Crickets are chirpin’, the water is high
There’s a soft cotton dress on the line hangin’ dry
Window wide open, African trees
Bent over backwards from a hurricane breeze
Not a word of goodbye, not even a note
She gone with the man
In the long black coat
Manchester Arena Manchester, England 16 November 2005
I Seen the arrow on the doorpost
Saying, “This land is condemned
All the way from New Orleans
To New Jerusalem” Well I traveled through East Texas
Where many martyrs fell I can tell you one thing nobody can sing the-blues-like-Blind-Willie-McTell
Great version of this masterpiece from the 2002 Europe spring tour.
“Blind Willie McTell” was the most interesting performance of the night.
It used to be like that:
“No-one can sing the blues …
like Blind Willie McTell”
but tonight it went like this:
“I’ll tell you one thing …
nobody can sing …
The more astute amongst you will have noticed that the third line of this new version is quite long and doesn’t fit too well. Several times I thought the line wouldn’t fit but Bob managed to squeeze it in, just in time.
~Andy Jenkins (from the archives over @ boblinks.com)
Manchester Evening News Arena Manchester, England 9 May 2002
Bob Dylan (vocal & guitar)
Charlie Sexton (guitar)
Larry Campbell (guitar, mandolin, pedal steel guitar & electric slide guitar)
My thoughts, my personal needs have always been expressed through my songs; you can feel them there even in ‘Mr Tambourine Man’.
~Bob Dylan (to Sandra Jones – June 1981)
Even a song like Mr. Tambourine Man really isn’t a fantasy. There’s substance to the dream. Because you’ve seen it, you know? In order to have a dream, there’s something in front of you. You have to have seen something or have heard something for you to dream it. It becomes your dream then.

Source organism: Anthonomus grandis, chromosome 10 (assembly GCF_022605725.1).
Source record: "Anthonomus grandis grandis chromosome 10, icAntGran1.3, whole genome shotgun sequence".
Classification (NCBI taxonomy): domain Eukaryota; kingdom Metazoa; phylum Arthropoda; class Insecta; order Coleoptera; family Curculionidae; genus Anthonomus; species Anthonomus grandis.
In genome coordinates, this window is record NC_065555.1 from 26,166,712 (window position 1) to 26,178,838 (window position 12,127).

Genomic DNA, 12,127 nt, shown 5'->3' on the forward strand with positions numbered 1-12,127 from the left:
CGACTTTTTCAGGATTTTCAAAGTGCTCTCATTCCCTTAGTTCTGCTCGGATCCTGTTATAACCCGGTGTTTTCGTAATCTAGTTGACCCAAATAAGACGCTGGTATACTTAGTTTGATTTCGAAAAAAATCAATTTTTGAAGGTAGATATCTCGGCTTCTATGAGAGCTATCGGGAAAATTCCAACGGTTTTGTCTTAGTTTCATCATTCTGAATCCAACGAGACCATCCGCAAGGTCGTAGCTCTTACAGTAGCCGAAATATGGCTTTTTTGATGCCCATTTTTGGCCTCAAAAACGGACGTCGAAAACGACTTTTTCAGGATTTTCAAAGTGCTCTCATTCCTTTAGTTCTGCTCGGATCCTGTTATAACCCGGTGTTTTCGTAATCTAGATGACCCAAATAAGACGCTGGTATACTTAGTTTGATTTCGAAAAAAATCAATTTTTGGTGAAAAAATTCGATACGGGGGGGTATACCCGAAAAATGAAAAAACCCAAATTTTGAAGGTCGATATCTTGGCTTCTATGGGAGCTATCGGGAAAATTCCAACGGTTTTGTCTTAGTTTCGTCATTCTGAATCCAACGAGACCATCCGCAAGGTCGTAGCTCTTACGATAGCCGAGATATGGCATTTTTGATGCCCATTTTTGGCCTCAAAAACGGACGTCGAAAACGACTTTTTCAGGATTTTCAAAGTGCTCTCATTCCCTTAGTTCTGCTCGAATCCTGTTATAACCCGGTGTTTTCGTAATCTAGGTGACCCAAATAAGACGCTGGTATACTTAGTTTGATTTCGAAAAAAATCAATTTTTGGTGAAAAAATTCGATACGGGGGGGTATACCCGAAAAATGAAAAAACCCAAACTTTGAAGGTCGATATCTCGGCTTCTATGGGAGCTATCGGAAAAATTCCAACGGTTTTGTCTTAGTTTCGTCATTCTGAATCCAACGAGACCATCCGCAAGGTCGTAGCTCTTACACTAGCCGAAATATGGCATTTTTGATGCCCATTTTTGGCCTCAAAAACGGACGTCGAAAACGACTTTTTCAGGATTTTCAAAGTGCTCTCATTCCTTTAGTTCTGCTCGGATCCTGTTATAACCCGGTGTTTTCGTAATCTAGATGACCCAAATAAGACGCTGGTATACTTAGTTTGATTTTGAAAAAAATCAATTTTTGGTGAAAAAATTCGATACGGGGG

~Bob Dylan (to Bill Flanagan – March 1985)
Original version from youtube:
@ #12 on my list of Dylan’s 200 best songs. The original version from “Bringing It All Back Home” was recorded on January 15 – 1965 @ the third recording session.
….and proceeded to record the final versions of “Mr. Tambourine Man”, “It’s Alright, Ma” & “Gates Of Eden” in a single take* with no playback between songs… it’s as though all three songs came out of him in one breath, easily the greatest breath drawn by an American artist since Ginsberg & Kerouac exhaled “Howl” & “On The Road” a decade earlier..
~Paul Williams (BD Performing Artist 1960-73)
*although this has been found not to be entirely true (after PW wrote his book).. It’s still a GREAT quote.
The specific Tambourine Man he had in mind was Bruce Langhorne, the magnificent multi-instrumentalist who would usher in Dylan’s electric era with some spellbinding guitar playing on Bringing It All Back Home (notably on “Mr. Tambourine Man” itself).
~Clinton Heylin (Revolution in the air)